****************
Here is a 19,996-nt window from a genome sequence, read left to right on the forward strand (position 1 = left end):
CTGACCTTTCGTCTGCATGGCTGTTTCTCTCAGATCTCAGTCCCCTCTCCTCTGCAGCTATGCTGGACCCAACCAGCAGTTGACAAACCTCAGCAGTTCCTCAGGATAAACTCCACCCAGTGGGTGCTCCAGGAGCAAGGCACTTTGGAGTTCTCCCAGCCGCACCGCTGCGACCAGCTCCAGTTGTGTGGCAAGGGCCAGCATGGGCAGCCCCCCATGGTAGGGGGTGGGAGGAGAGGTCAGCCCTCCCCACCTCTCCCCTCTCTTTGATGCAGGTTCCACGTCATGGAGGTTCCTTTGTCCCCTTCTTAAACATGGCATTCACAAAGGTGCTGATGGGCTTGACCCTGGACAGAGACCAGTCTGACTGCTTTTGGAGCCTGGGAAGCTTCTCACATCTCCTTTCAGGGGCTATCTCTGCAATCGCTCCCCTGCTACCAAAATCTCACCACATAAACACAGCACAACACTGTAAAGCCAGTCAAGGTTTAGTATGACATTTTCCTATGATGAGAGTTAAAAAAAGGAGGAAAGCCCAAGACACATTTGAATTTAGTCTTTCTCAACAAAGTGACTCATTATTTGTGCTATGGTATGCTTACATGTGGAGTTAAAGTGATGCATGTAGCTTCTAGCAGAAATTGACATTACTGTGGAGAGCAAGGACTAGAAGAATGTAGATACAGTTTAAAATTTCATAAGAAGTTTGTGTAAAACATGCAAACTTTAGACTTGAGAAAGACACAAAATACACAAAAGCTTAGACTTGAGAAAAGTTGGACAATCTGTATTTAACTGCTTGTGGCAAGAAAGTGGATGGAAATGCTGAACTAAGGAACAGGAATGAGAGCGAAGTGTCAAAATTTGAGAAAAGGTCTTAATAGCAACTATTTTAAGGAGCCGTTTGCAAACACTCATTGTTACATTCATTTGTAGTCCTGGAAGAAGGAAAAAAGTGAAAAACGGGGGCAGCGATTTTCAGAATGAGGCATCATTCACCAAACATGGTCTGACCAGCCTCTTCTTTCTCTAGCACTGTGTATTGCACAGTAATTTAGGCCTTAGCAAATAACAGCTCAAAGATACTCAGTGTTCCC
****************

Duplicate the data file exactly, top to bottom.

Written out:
Here is a 19,996-nt window from a genome sequence, read left to right on the forward strand (position 1 = left end):
CTGACCTTTCGTCTGCATGGCTGTTTCTCTCAGATCTCAGTCCCCTCTCCTCTGCAGCTATGCTGGACCCAACCAGCAGTTGACAAACCTCAGCAGTTCCTCAGGATAAACTCCACCCAGTGGGTGCTCCAGGAGCAAGGCACTTTGGAGTTCTCCCAGCCGCACCGCTGCGACCAGCTCCAGTTGTGTGGCAAGGGCCAGCATGGGCAGCCCCCCATGGTAGGGGGTGGGAGGAGAGGTCAGCCCTCCCCACCTCTCCCCTCTCTTTGATGCAGGTTCCACGTCATGGAGGTTCCTTTGTCCCCTTCTTAAACATGGCATTCACAAAGGTGCTGATGGGCTTGACCCTGGACAGAGACCAGTCTGACTGCTTTTGGAGCCTGGGAAGCTTCTCACATCTCCTTTCAGGGGCTATCTCTGCAATCGCTCCCCTGCTACCAAAATCTCACCACATAAACACAGCACAACACTGTAAAGCCAGTCAAGGTTTAGTATGACATTTTCCTATGATGAGAGTTAAAAAAAGGAGGAAAGCCCAAGACACATTTGAATTTAGTCTTTCTCAACAAAGTGACTCATTATTTGTGCTATGGTATGCTTACATGTGGAGTTAAAGTGATGCATGTAGCTTCTAGCAGAAATTGACATTACTGTGGAGAGCAAGGACTAGAAGAATGTAGATACAGTTTAAAATTTCATAAGAAGTTTGTGTAAAACATGCAAACTTTAGACTTGAGAAAGACACAAAATACACAAAAGCTTAGACTTGAGAAAAGTTGGACAATCTGTATTTAACTGCTTGTGGCAAGAAAGTGGATGGAAATGCTGAACTAAGGAACAGGAATGAGAGCGAAGTGTCAAAATTTGAGAAAAGGTCTTAATAGCAACTATTTTAAGGAGCCGTTTGCAAACACTCATTGTTACATTCATTTGTAGTCCTGGAAGAAGGAAAAAAGTGAAAAACGGGGGCAGCGATTTTCAGAATGAGGCATCATTCACCAAACATGGTCTGACCAGCCTCTTCTTTCTCTAGCACTGTGTATTGCACAGTAATTTAGGCCTTAGCAAATAACAGCTCAAAGATACTCAGTGTTCCC